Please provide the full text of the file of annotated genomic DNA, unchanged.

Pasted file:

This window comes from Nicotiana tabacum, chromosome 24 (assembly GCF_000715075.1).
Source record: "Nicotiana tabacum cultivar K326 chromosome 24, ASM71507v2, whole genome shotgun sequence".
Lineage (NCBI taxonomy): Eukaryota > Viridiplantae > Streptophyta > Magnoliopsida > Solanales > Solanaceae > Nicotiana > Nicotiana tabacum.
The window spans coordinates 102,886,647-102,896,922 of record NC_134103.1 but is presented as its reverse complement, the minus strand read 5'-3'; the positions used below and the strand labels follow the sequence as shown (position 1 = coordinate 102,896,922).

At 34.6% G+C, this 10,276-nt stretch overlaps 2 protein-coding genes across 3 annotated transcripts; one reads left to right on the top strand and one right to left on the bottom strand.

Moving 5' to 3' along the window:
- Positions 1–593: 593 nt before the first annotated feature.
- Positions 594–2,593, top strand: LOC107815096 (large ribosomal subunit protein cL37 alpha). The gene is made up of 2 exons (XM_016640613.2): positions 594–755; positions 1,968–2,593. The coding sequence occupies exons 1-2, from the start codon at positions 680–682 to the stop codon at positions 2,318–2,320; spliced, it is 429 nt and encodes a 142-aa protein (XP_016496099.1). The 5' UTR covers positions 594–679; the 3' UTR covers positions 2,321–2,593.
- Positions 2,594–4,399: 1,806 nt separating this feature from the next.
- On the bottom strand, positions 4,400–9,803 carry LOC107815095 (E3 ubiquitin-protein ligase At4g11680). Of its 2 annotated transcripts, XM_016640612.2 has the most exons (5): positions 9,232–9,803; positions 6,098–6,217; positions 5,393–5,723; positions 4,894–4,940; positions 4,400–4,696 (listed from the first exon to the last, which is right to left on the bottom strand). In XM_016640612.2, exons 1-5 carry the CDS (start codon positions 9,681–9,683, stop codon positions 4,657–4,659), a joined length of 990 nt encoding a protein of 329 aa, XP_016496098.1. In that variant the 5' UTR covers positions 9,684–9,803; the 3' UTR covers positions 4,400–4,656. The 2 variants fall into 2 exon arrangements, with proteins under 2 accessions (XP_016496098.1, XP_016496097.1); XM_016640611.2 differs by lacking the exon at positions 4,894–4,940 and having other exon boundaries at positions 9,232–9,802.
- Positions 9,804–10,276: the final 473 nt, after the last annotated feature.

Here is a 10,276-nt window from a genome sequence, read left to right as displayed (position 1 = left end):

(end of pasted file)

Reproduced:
This window comes from Nicotiana tabacum, chromosome 24 (assembly GCF_000715075.1).
Source record: "Nicotiana tabacum cultivar K326 chromosome 24, ASM71507v2, whole genome shotgun sequence".
Lineage (NCBI taxonomy): Eukaryota > Viridiplantae > Streptophyta > Magnoliopsida > Solanales > Solanaceae > Nicotiana > Nicotiana tabacum.
The window spans coordinates 102,886,647-102,896,922 of record NC_134103.1 but is presented as its reverse complement, the minus strand read 5'-3'; the positions used below and the strand labels follow the sequence as shown (position 1 = coordinate 102,896,922).

At 34.6% G+C, this 10,276-nt stretch overlaps 2 protein-coding genes across 3 annotated transcripts; one reads left to right on the top strand and one right to left on the bottom strand.

Moving 5' to 3' along the window:
- Positions 1–593: 593 nt before the first annotated feature.
- Positions 594–2,593, top strand: LOC107815096 (large ribosomal subunit protein cL37 alpha). The gene is made up of 2 exons (XM_016640613.2): positions 594–755; positions 1,968–2,593. The coding sequence occupies exons 1-2, from the start codon at positions 680–682 to the stop codon at positions 2,318–2,320; spliced, it is 429 nt and encodes a 142-aa protein (XP_016496099.1). The 5' UTR covers positions 594–679; the 3' UTR covers positions 2,321–2,593.
- Positions 2,594–4,399: 1,806 nt separating this feature from the next.
- On the bottom strand, positions 4,400–9,803 carry LOC107815095 (E3 ubiquitin-protein ligase At4g11680). Of its 2 annotated transcripts, XM_016640612.2 has the most exons (5): positions 9,232–9,803; positions 6,098–6,217; positions 5,393–5,723; positions 4,894–4,940; positions 4,400–4,696 (listed from the first exon to the last, which is right to left on the bottom strand). In XM_016640612.2, exons 1-5 carry the CDS (start codon positions 9,681–9,683, stop codon positions 4,657–4,659), a joined length of 990 nt encoding a protein of 329 aa, XP_016496098.1. In that variant the 5' UTR covers positions 9,684–9,803; the 3' UTR covers positions 4,400–4,656. The 2 variants fall into 2 exon arrangements, with proteins under 2 accessions (XP_016496098.1, XP_016496097.1); XM_016640611.2 differs by lacking the exon at positions 4,894–4,940 and having other exon boundaries at positions 9,232–9,802.
- Positions 9,804–10,276: the final 473 nt, after the last annotated feature.

Here is a 10,276-nt window from a genome sequence, read left to right as displayed (position 1 = left end):